The administrators of some schools have been proactive in ensuring that they have video surveillance systems in place to guard against such disasters.  An example of a school (St. Patricks use Mobotix) that has acted to install such a system is St Patrick’s at Ballarat where Mobotix cameras monitor internal and external areas of the college.  An issue for some schools is the concern at the cost of such a deployment where large and dispersed areas may need to be monitored. If you are involved in considering this question, bear in mind that Mobotix cameras with their much higher resolution can monitor much larger areas and will typically do the job of 4 conventional cameras. Secondly, remember that the cameras can be configured to email alerts when video motion events are detected.


Those of us who live in the west will often see reports of inequality between women and men in western society. Usually this relates to inequality in wages, and the fact that men still tend to hold most of the senior management positions.  The notable exception is probably the head of Westpac Bank Gail Kelly, who took a sizable pay cut recently but still managed to take home almost $9.6 million. But then again all bank bosses are being paid far too much aren’t they?

Women in Saudi Arabia have always been far more disadvantaged. When I worked there in 1990, it was not uncommon to see fully veiled women traveling  in the rear tray of light utility vehicles driven by the family patriarch.

Saudi women in utility, Riyadh, 1991

At other times, locals would transport their livestock, like camels, in the same type of utility.

Transporting livestock on rural road

It seems things have not changed much in Saudi Arabia. Women are still not permitted to drive, and it transpires that in 2012 Saudi Arabia has developed a system where the male in charge of the family is notified via SMS of the location of his subordinates: both wife and children.  Should his wife wish to leave the country she would need – in any case – to present at the departure gate a yellow form with the husband’s permission for her to undertake this travel.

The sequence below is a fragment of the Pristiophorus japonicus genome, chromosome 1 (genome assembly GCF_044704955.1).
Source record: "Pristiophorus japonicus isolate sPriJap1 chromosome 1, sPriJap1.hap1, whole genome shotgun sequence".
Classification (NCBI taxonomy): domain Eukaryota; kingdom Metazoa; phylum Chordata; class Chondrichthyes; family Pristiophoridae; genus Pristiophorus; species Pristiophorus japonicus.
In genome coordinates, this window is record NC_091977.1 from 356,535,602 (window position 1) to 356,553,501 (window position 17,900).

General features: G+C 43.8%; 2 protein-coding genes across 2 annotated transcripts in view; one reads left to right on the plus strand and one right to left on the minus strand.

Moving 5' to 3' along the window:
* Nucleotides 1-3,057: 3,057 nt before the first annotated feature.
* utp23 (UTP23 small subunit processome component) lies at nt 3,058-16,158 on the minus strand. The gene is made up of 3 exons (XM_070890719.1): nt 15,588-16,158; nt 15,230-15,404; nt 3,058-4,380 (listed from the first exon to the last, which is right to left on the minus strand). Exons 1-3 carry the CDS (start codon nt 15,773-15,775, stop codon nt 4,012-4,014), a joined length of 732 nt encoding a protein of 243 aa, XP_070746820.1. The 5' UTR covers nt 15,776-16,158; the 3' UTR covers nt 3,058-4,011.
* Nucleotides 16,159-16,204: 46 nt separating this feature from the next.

This a little similar to an Australian parent not being permitted to take their children out of the country without the approval of the other parent. Rather than worry about tracking people via SMS, or obtaining a signature on a formal document, would it not be so much simpler if places like airport departure gates were fitted with a high resolution Mobotix camera that could provide the man or the other Australian parent with a live high quality picture of his dependent? It would only take a brief recording to be made: “Are you John Smith agreeable to Cathy Smith and your children Tom and Jill – whose images are shown here – proceeding on a trip to xyz location?” Let’s reduce our red tape and make life easier for everyone.

Dad builds Video Baby Monitor

That’s what the headline said, so I thought: that’s interesting, I wonder why he did that when I thought that one could buy these things at a fairly reasonable price anyway…

What he did which is a little out of the ordinary is that he has enabled himself to watch the images taken by a cheap web camera on his smart phone rather than just on his computer, using open source (‘free’) software. The full story’s here on the BBC News website: Home made video baby monitor.

In some ways, this is similar to what we do when watching the images of Mobotix security cameras: we can use a web browser or dedicated application to watch images on a Smartphone, or computer, and these can be in our own home or on the other side of the world.

From the South Australian Police Web site…”Update on North Adelaide sexual assault – South Australia Police News Friday, 7 September 2012  4:44pm.

In the past 24 hours the detectives investigating Wednesday night’s sexual assault in North Adelaide have collected 100’s of hours of CCTV and door knocked dozens of homes seeking information.  The attack, on a 23-year-old woman occurred in Gover Street, North Adelaide at about midnight on Wednesday night. Continue reading